Excerpt from The Undertow by Jo Baker, plus links to reviews, author biography & more

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The Undertow

A Novel

by Jo Baker

The Undertow
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     Not Yet Rated
  • First Published:
    May 2012, 352 pages
    Dec 2012, 384 pages

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Book Reviewed by:
Jennifer G Wilder

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About this Book

Print Excerpt

The Electric Theatre, York Road, Battersea, London August 14, 1914

THE LIGHTS GO OUT. The cheap seats erupt in shrieks and roars, as though the dark has changed everyone into wild animals and birds. It's hot. The stench is terrible. Amelia fumbles for William's hand.

A mechanical whir and clatter starts up behind her. She twists round to look over her shoulder. All she can see is a saturating flood of light, which makes her blink, and then the light begins to flip and flicker.

"It's starting," William says.

Amelia turns back in her seat and cranes to look between the heads in front, through the twists of tobacco smoke.

A man snaps into existence. The audience cheers. He bows, blows kisses. He's framed by rich, draped curtains, and wears an elegant morning suit. He is very handsome. He is soft shades of porcelain and charcoal, silky-grey.

"That's Max," William says. "Max Linder."

Amelia's hand squeezes William's. "What's the story?"

"He's on stage," William says. "Taking a curtain call."

The miracle of it. A gentleman like that, bowing to them; to the audience crammed there, two kids to a seat, all of them jabbering away as if this was nothing. The place smelling of old clothes and boots and sweat and bad teeth and disease.

"What do you think?" William asks.

She just shakes her head, smiles.

The image changes: she sees a husband and wife now, talking. There's a title card: the lady wants to meet Max; can the husband send a note? The kids in the cheap seats gabble out the words, translating or just reading out loud for their parents: a tangle of English, Yiddish, Italian. It's like bedlam in the theatre, but on the screen everything is beautiful: the husband is in evening dress, and the lady's wrap is just the loveliest thing Amelia's ever seen, the silky drape of it. It would feel so good on the skin. But the husband is jealous. You can tell that by his eyebrows, his fists.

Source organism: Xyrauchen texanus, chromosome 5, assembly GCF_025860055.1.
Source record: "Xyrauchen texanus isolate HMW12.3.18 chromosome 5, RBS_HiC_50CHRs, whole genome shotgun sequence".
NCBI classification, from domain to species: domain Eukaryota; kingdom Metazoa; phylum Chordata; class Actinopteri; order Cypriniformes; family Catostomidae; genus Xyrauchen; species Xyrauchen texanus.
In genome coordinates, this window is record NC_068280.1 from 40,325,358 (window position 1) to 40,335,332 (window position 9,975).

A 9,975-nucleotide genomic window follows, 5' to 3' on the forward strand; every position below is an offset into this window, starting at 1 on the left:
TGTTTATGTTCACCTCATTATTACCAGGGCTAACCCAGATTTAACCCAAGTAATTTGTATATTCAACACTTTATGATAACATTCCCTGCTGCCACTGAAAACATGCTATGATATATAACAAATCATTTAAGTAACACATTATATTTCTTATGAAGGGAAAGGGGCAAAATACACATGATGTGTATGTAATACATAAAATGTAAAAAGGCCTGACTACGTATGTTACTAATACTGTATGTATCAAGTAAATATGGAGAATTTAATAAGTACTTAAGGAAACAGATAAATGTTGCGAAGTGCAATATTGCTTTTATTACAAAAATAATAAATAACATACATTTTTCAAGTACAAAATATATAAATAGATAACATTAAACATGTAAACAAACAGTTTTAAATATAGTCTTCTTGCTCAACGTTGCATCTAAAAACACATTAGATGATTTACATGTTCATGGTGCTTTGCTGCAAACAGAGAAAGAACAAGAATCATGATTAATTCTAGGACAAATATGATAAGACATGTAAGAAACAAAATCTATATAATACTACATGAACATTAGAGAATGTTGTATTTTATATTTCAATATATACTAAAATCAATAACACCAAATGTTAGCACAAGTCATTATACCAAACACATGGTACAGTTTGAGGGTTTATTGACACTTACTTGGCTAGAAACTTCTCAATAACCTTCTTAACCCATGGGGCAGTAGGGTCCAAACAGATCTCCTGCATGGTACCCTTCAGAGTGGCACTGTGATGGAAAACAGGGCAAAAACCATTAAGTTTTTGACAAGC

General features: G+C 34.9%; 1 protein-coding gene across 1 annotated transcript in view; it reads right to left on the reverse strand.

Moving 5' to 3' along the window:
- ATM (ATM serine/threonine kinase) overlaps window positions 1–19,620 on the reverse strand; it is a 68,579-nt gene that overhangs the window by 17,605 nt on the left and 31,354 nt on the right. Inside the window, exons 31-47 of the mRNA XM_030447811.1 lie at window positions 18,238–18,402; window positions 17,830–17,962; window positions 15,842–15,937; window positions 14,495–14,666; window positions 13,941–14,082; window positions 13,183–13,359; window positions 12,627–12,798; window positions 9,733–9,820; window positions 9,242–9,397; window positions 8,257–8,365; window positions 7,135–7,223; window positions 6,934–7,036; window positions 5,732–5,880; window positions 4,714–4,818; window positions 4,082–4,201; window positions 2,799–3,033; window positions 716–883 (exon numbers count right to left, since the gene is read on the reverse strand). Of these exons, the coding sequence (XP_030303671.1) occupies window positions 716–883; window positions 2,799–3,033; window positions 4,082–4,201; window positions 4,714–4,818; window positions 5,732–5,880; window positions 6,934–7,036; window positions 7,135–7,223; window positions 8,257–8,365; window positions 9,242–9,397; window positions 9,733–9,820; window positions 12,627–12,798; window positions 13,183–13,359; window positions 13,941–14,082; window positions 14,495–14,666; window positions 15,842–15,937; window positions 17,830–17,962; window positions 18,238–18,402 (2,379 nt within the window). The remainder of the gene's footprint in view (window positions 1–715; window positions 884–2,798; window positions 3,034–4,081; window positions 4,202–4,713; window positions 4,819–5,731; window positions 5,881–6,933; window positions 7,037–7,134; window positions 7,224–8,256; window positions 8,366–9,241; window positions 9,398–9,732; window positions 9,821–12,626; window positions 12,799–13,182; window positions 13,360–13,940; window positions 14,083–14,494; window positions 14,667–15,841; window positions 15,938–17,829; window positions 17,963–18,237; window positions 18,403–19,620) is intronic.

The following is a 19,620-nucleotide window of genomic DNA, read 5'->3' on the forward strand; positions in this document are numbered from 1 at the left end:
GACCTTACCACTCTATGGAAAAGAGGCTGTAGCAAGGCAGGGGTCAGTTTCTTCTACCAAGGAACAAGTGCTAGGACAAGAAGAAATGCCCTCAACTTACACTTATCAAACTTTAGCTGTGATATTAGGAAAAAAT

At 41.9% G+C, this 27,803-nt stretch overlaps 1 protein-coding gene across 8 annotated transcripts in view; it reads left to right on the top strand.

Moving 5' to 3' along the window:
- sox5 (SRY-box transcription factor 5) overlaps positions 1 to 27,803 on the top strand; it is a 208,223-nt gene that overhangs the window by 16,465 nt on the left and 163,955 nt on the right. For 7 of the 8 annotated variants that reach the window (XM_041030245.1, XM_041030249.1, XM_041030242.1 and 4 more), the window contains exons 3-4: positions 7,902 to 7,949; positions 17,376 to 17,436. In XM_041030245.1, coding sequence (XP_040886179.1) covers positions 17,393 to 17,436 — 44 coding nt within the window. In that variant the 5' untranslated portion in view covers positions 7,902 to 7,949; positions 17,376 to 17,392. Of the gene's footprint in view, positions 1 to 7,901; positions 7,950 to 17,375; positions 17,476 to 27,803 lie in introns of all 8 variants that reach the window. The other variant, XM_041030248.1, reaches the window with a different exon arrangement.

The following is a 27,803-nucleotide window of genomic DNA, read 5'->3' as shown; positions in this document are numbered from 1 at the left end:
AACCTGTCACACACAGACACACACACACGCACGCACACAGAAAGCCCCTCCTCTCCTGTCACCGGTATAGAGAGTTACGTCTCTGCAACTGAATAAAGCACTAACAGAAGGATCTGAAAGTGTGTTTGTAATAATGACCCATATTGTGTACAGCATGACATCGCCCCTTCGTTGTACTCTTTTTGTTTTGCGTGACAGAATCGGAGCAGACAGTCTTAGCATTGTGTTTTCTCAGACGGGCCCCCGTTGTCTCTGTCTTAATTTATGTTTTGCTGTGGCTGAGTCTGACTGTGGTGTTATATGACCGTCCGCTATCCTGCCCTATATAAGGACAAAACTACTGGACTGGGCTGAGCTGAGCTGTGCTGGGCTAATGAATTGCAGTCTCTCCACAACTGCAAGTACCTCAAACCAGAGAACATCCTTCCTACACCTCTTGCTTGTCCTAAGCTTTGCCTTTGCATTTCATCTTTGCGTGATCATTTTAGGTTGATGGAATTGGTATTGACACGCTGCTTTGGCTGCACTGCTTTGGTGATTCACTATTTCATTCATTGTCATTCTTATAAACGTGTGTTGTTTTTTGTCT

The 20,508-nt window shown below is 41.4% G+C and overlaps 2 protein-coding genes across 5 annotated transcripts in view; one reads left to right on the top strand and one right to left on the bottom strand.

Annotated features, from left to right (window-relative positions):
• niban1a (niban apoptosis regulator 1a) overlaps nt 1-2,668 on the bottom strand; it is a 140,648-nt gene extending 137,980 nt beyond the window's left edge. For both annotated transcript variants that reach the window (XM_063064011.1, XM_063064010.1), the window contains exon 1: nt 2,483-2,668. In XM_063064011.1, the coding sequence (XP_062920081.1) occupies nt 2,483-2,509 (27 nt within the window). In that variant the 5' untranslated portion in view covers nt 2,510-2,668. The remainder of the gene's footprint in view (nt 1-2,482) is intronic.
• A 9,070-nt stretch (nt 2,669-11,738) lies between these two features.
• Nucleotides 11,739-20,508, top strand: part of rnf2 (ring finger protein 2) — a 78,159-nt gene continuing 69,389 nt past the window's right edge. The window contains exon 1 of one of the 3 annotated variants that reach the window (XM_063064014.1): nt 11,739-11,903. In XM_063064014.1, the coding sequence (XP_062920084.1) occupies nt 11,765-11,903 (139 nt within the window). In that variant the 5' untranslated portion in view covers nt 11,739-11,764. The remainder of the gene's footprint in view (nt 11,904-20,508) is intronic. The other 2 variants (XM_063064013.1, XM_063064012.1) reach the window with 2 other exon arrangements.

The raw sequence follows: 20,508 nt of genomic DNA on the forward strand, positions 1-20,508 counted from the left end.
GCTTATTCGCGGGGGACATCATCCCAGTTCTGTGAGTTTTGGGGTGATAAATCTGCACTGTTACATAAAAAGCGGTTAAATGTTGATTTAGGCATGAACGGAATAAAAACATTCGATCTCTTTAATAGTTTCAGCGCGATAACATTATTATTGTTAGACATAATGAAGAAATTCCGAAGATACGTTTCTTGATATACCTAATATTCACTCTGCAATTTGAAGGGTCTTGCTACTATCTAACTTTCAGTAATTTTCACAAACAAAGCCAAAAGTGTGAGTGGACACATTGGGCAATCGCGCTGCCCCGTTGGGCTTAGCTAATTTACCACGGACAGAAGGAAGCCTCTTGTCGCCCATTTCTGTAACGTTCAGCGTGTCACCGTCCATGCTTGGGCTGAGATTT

The man in front of her leans to talk to his neighbour, and she moves closer to William, shoulder against his shoulder, to peer round the obstacle.

In the dark, William draws her hand into his lap, unbuttons her glove and peels it off. She repossesses the empty glove, smoothes it flat on her lap. He twists the narrow wedding ring around her finger, then strokes her palm with his thumb, the calloused skin grazing and snagging on her hot skin. It's distracting, but she doesn't pull her hand away. Tonight he is allowed.

She glances round at him, at his angular profile. His eyes are on the distance, watching the screen; they catch the flickering light and flash green. Then he laughs, creases fanning, and she looks at the screen to see what made him laugh. The maid lays out a china coffee set, and Max is charming, and the husband seethes, and, while the wife and Max are turned away to admire a painting, the husband pours a dose of salts into Max's coffee!

The audience roars. Amelia claps her gloved hand over her mouth.

The husband dodges over to join his wife and Max, and, when all their backs are turned, the maid, who is also beautifully dressed in hobble skirt and high heels, goes to take away the tray. Seeing the coffee is undrunk, she sets it down again, but has, by chance, turned the tray around, so that the tainted cup is set before the husband's seat. The audience roars again. Amelia's hand drops away from her face. And then, for good measure, the husband dodges round and pours another dose into what he thinks is Max's cup, but it's the wife's. They're all going to cop for it now!

"Oh my goodness!"

On screen, the three of them sit down at the coffee table, but then there's an exchange of courtesies, of sugar lumps and cream that just goes on and on and you can't bear it because you know any moment they're going to drink, but it keeps on not happening, and not happening until the husband, dainty for his bulk, smug in the expectation of Max's humiliation, lifts his china cup and sups long on his coffee. He doesn't know what's coming! A moment later, he grips his stomach and rushes for the door. Max and the wife look on, bemused. Then Max drinks, and grimaces, and has to rush out too! And then the wife! They return, with accusations, and then there's outrage, confusion, revelation, and then a caption: the wife isn't in love with Max - she just wants to be in one of his films!

Excerpted from The Undertow by Jo Baker. Copyright © 2012 by Jo Baker. Excerpted by permission of Knopf, a division of Random House, Inc. All rights reserved. No part of this excerpt may be reproduced or reprinted without permission in writing from the publisher.

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